Rare is the instance when we pray to God without asking for something in return. Give us this day uninterrupted and cheap power and forgive us our taxes. It is not surprising that small industry’s attitude towards this entity that is Government and God rolled into one is much more than servile. Witness the obsession with inviting a minister, preferably the PM, to business events and the fawning and tail-wagging when the minister eventually arrives, even if he/she is one hour late. Any such event will typically have something like a plenary or inaugural session, which is when the minister graces the occasion, followed by technical sessions.

If you are stupid, you will presume that it is the technical session that is important, since that is where the meat of the discussion will be found. Nothing can be further from the truth. The technical session is when attendance is wafer-thin, since the objective isn’t to discuss reform issues. The objective is to grab a photo opportunity with the minister, get caught on camera handing over a bouquet or a memento and get in a word to the minister, for some special favour or for mentioning one’s name, so that there is recognition when the subsequent telephone call follows for a private meeting. That apart, proximity to the minister, caught on camera, is preserved for posterity as proof of one’s power, other than massaging the ego. Thus the petty squabbling over who gets to be in the frame, and where in the frame, in the first row with the minister, or somewhere else. Who shows the minister in and out? Who gets to have tea with him/her?

There may be the counter argument that lobbying exists in other countries too, including the developed. However, there are qualifications. First, in other countries, lobbying is transparent. There is no hypocrisy in arguing for reforms with one part of the forked tongue and pushing for special treatment with the other. Second, the degree of servility is unlike anything I have witnessed in any other country. One might argue that this is because, in an interim stage of reform, the government is still important. The State hasn’t withered away. Which vaishya can afford to antagonize a kshatriya? Although this proposition has a grain of truth, I don’t think it offers a complete answer.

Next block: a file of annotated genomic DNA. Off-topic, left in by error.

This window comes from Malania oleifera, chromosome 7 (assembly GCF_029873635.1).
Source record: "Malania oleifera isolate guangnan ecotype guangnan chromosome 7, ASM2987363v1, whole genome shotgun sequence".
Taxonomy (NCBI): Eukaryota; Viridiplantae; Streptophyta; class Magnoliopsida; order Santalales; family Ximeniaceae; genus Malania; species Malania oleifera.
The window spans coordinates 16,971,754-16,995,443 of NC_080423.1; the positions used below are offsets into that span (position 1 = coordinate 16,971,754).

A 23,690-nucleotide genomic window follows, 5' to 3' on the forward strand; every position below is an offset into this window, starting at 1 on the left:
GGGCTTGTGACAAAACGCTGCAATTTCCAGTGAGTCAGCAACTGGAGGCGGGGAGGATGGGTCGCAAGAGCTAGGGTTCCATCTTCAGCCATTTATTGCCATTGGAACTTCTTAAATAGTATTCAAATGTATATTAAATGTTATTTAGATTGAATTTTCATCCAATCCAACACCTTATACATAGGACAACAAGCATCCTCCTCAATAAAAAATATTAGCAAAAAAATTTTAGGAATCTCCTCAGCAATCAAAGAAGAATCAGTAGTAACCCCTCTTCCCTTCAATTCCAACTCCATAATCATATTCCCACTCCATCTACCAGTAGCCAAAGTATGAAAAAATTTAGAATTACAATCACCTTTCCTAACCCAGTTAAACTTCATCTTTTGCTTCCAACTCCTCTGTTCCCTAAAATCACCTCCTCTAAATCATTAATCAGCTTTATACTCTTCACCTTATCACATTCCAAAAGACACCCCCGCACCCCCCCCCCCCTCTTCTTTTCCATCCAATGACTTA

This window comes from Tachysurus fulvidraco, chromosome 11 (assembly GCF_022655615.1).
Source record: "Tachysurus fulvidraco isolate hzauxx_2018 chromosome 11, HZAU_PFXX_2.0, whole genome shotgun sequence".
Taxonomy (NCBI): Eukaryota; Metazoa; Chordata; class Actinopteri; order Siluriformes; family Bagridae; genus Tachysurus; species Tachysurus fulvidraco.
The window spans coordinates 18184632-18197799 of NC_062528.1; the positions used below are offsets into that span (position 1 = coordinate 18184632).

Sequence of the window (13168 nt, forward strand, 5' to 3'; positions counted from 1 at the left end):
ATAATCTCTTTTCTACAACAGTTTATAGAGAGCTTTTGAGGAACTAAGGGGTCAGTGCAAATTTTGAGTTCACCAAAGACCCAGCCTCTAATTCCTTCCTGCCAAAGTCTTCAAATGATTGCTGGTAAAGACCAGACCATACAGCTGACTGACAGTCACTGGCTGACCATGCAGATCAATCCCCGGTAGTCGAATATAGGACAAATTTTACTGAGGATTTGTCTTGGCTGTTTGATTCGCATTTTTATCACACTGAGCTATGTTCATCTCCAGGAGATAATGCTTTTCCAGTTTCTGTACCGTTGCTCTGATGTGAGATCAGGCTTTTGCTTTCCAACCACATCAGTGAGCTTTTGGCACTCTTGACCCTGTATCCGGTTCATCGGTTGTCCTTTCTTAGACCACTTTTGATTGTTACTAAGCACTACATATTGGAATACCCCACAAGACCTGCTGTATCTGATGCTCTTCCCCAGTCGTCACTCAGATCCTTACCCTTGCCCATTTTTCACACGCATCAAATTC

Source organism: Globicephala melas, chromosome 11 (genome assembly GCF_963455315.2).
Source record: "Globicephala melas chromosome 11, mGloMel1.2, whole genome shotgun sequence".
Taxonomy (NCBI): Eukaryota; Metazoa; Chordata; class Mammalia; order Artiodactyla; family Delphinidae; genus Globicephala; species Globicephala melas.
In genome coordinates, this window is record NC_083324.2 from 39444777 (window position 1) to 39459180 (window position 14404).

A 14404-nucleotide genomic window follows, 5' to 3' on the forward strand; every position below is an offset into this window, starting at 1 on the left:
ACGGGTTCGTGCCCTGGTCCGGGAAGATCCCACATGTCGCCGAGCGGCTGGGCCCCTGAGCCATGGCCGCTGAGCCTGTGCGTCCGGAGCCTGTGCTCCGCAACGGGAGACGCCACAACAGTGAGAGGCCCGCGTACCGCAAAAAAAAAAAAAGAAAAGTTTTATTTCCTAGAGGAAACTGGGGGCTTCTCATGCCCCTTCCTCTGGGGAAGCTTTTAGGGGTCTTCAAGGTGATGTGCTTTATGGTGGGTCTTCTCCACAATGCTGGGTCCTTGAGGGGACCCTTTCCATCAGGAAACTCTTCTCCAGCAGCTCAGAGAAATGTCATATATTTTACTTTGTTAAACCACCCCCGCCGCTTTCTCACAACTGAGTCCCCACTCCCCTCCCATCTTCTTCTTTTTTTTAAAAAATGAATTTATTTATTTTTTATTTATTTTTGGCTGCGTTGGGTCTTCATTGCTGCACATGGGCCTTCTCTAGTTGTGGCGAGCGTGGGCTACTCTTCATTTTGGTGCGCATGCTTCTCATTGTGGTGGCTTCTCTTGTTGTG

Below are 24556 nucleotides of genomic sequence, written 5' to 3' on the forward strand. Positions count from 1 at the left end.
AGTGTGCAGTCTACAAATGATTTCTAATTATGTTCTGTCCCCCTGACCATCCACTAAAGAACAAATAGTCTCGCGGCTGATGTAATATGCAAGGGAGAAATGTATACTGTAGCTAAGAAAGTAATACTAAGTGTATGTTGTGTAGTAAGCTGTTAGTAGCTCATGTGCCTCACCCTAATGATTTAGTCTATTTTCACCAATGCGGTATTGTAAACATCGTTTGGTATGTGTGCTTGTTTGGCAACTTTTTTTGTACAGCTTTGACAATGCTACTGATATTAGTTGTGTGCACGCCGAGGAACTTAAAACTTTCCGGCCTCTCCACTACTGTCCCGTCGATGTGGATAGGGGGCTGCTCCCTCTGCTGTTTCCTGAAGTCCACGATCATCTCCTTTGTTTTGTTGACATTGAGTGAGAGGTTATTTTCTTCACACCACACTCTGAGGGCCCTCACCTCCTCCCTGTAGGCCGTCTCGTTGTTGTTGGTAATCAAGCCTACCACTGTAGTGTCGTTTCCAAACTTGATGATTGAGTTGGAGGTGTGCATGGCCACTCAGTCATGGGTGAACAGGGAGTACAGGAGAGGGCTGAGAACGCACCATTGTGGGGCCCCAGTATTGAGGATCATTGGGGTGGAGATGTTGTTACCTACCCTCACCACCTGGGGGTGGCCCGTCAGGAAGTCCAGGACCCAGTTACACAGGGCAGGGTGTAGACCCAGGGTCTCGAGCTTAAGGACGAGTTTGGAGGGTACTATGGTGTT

I think small business is quite happy with this nexus, cultivated and fostered down the years. Who wishes to abandon familiar terrain and chart into unknown territory? This is the Stockholm syndrome, with the government very much the kidnapped. Depending on the indicator, small business accounts for 50 per cent of the industrial economy. And, if I have argued out my case well, we know 50 per cent of the reason why reforms get stuck, especially liberalisation that concerns industry.

Why pick on small business, since other segments also display resistance? The answer is simple. Because these other segments of society don’t usually pretend they want reforms.

The writer is an economist

See online : The Indian Express